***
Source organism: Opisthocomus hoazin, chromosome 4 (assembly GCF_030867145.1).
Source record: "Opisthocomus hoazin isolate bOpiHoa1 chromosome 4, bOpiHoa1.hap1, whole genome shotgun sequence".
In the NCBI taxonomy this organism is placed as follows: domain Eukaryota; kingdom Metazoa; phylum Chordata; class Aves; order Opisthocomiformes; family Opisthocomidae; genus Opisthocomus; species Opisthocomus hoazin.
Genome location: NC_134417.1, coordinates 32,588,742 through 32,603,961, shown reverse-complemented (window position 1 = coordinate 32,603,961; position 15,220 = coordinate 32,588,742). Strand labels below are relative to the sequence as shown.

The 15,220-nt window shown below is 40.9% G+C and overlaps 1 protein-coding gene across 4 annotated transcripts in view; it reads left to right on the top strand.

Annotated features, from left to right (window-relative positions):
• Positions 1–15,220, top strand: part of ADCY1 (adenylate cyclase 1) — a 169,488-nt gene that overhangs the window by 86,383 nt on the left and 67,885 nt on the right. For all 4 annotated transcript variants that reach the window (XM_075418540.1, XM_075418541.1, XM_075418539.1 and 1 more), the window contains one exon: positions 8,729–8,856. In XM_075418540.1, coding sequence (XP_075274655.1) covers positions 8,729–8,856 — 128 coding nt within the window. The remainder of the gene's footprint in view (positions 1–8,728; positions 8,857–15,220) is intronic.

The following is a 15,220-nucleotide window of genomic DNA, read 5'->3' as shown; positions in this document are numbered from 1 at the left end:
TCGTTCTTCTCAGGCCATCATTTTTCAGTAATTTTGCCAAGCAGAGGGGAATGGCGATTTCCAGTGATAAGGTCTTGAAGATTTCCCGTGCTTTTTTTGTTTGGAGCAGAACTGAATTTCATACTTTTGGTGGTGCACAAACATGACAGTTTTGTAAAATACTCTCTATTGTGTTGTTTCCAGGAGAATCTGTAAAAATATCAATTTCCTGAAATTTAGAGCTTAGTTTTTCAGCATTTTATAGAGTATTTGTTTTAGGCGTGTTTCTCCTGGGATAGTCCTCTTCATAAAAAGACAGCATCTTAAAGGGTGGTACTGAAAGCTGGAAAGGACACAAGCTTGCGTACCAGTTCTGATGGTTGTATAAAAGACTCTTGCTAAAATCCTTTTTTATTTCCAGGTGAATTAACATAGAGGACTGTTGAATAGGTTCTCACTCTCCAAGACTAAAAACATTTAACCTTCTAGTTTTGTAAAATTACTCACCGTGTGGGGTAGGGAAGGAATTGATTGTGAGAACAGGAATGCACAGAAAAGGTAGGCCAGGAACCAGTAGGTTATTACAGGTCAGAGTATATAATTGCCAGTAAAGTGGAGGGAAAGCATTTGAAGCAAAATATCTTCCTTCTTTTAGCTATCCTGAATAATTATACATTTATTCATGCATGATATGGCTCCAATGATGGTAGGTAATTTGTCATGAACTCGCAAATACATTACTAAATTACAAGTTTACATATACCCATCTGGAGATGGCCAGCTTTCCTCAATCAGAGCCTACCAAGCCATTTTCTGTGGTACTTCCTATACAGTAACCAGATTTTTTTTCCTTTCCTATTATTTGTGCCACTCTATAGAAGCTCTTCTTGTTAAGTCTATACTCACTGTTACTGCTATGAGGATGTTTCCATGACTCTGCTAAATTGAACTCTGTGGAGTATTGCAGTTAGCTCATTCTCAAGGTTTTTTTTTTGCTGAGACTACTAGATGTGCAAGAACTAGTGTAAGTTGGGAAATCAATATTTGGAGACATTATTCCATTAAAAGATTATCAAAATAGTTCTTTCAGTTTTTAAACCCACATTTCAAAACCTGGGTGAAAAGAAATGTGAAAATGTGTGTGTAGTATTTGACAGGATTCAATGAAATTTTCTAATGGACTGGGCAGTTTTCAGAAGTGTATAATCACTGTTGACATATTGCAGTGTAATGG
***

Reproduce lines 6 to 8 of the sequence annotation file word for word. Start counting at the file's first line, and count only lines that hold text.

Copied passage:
Annotated features, from left to right (window-relative positions):
• Positions 1–15,220, top strand: part of ADCY1 (adenylate cyclase 1) — a 169,488-nt gene that overhangs the window by 86,383 nt on the left and 67,885 nt on the right. For all 4 annotated transcript variants that reach the window (XM_075418540.1, XM_075418541.1, XM_075418539.1 and 1 more), the window contains one exon: positions 8,729–8,856. In XM_075418540.1, coding sequence (XP_075274655.1) covers positions 8,729–8,856 — 128 coding nt within the window. The remainder of the gene's footprint in view (positions 1–8,728; positions 8,857–15,220) is intronic.

The following is a 15,220-nucleotide window of genomic DNA, read 5'->3' as shown; positions in this document are numbered from 1 at the left end: